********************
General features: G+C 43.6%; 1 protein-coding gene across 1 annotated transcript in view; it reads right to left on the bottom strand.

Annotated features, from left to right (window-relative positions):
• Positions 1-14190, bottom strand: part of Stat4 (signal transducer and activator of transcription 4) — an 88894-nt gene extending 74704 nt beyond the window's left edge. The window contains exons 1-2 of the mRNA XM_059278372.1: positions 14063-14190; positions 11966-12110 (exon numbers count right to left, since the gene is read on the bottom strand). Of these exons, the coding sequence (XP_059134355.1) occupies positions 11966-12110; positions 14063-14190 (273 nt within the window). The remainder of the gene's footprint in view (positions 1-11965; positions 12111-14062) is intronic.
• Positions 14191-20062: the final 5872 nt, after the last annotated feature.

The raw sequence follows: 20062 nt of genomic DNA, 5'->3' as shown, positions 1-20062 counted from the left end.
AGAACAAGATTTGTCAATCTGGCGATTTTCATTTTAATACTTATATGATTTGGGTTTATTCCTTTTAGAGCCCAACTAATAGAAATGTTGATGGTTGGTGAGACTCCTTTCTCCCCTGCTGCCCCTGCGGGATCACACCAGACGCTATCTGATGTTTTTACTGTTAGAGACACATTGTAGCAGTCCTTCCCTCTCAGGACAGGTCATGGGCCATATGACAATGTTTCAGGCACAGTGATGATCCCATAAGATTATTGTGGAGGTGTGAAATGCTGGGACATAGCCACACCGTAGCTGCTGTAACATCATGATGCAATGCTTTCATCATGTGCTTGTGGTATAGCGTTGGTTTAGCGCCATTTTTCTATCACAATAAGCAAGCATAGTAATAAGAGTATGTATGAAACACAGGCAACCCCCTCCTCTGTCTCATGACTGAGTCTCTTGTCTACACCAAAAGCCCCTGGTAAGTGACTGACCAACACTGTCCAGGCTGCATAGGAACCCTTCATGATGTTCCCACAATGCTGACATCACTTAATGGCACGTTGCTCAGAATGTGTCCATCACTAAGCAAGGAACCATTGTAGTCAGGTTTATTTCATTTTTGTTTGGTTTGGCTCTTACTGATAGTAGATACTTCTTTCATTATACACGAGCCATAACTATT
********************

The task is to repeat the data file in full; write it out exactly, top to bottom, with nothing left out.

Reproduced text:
General features: G+C 43.6%; 1 protein-coding gene across 1 annotated transcript in view; it reads right to left on the bottom strand.

Annotated features, from left to right (window-relative positions):
• Positions 1-14190, bottom strand: part of Stat4 (signal transducer and activator of transcription 4) — an 88894-nt gene extending 74704 nt beyond the window's left edge. The window contains exons 1-2 of the mRNA XM_059278372.1: positions 14063-14190; positions 11966-12110 (exon numbers count right to left, since the gene is read on the bottom strand). Of these exons, the coding sequence (XP_059134355.1) occupies positions 11966-12110; positions 14063-14190 (273 nt within the window). The remainder of the gene's footprint in view (positions 1-11965; positions 12111-14062) is intronic.
• Positions 14191-20062: the final 5872 nt, after the last annotated feature.

The raw sequence follows: 20062 nt of genomic DNA, 5'->3' as shown, positions 1-20062 counted from the left end.
AGAACAAGATTTGTCAATCTGGCGATTTTCATTTTAATACTTATATGATTTGGGTTTATTCCTTTTAGAGCCCAACTAATAGAAATGTTGATGGTTGGTGAGACTCCTTTCTCCCCTGCTGCCCCTGCGGGATCACACCAGACGCTATCTGATGTTTTTACTGTTAGAGACACATTGTAGCAGTCCTTCCCTCTCAGGACAGGTCATGGGCCATATGACAATGTTTCAGGCACAGTGATGATCCCATAAGATTATTGTGGAGGTGTGAAATGCTGGGACATAGCCACACCGTAGCTGCTGTAACATCATGATGCAATGCTTTCATCATGTGCTTGTGGTATAGCGTTGGTTTAGCGCCATTTTTCTATCACAATAAGCAAGCATAGTAATAAGAGTATGTATGAAACACAGGCAACCCCCTCCTCTGTCTCATGACTGAGTCTCTTGTCTACACCAAAAGCCCCTGGTAAGTGACTGACCAACACTGTCCAGGCTGCATAGGAACCCTTCATGATGTTCCCACAATGCTGACATCACTTAATGGCACGTTGCTCAGAATGTGTCCATCACTAAGCAAGGAACCATTGTAGTCAGGTTTATTTCATTTTTGTTTGGTTTGGCTCTTACTGATAGTAGATACTTCTTTCATTATACACGAGCCATAACTATT